Texas is going full throttle with the enforcement of its restrictive abortion laws.
On Dec. 1, a new law went into effect, which would see medical professionals and others fined up to $10,000 for prescribes pills for medication abortions via telehealth or through the mail.
Under the state’s Heartbeat Bill, abortions are outlawed whenever an ultrasound can detect a fetal “heartbeat.”
“Today is a celebration. It’s a celebration of Texas values,” Texas Gov. Greg Abbott said at the time.
Medical experts insist that embryos don’t possess a heart at that developmental stage. The bill is also unfair as many women do not realize that they are pregnant before the six weeks stage. The new bill would prohibit at least 85% of abortions in the state.
U.S. Food and Drug Administration guidelines allow the pills to be taken up until 10 weeks gestation.
Medication abortions via telehealth or mail are already illegal in Texas. The new law comes as the Supreme Court hears arguments in a Mississippi case that ultimately could overturn Roe v. Wade. This landmark 1973 ruling established a constitutional right to abortion.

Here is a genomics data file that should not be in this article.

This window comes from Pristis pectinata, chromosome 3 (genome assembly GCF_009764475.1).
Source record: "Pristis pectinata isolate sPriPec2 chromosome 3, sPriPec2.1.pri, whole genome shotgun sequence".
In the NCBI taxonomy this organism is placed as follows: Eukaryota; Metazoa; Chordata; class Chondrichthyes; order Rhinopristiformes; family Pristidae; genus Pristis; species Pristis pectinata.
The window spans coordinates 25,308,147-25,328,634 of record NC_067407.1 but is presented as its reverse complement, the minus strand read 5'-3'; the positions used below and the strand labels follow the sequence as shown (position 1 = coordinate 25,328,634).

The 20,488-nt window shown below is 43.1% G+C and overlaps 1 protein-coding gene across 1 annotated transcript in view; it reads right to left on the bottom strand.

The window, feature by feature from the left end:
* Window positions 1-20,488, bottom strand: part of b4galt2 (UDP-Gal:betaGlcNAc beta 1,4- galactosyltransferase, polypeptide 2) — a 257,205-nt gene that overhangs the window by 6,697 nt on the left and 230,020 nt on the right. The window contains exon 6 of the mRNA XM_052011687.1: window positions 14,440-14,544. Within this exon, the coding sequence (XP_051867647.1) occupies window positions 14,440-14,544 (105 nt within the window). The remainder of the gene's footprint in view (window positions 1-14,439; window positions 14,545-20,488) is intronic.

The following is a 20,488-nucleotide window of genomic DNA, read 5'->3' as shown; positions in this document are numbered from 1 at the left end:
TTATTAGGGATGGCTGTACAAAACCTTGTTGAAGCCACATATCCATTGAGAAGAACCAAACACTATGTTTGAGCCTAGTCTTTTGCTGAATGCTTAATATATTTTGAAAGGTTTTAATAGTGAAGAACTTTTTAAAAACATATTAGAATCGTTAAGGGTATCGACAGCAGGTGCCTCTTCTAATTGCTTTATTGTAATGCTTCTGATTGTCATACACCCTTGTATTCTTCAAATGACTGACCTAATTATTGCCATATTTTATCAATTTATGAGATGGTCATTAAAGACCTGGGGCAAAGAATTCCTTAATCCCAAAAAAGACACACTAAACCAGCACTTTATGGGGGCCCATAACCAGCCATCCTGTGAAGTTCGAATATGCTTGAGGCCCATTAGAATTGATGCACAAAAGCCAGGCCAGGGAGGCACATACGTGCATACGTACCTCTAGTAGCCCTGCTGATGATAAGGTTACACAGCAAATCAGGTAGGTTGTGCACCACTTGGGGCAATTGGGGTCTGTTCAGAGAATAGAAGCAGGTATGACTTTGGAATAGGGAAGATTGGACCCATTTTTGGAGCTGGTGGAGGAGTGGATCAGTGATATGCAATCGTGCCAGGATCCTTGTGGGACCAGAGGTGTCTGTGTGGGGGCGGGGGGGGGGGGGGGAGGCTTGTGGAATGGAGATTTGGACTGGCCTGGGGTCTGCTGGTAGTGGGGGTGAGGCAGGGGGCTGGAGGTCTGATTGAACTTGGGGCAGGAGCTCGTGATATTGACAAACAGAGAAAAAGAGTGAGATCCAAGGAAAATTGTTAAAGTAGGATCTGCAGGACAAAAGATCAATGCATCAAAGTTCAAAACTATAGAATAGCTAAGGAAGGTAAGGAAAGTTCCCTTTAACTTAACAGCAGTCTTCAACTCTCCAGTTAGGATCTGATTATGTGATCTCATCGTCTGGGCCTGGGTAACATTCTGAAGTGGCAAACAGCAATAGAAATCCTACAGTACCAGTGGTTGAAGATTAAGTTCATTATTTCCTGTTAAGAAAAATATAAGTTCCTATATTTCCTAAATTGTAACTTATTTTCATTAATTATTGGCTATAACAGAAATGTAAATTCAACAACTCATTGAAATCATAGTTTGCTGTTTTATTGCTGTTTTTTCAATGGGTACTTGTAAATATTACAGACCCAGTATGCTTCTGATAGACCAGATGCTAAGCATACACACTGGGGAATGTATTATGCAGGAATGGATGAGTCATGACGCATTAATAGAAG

Medication abortion is a two-part process where mifepristone and misoprostol pills are usually taken 48 hours apart.
In May, the FDA announced a long-awaited review of its restrictions on mifepristone, a medication used for early abortion and miscarriage care. It has long been expressed that the Risk Evaluation and Mitigation Strategy (REMS) causes serious injury to patients as it obstructs access to crucial time-sensitive health care — particularly people of color and people with low incomes.
“The FDA’s decision to review these senseless restrictions on mifepristone — though long overdue — is a critical move towards ensuring that patients can access this safe, effective medication without needless obstacles,” said Julia Kaye, staff attorney at the ACLU Reproductive Freedom Project. “The evidence is crystal clear that these restrictions provide zero safety benefit while severely burdening patients’ ability to access care. It is long past time for the FDA to heed the calls of leading national medical organizations and remove these unjustified barriers.”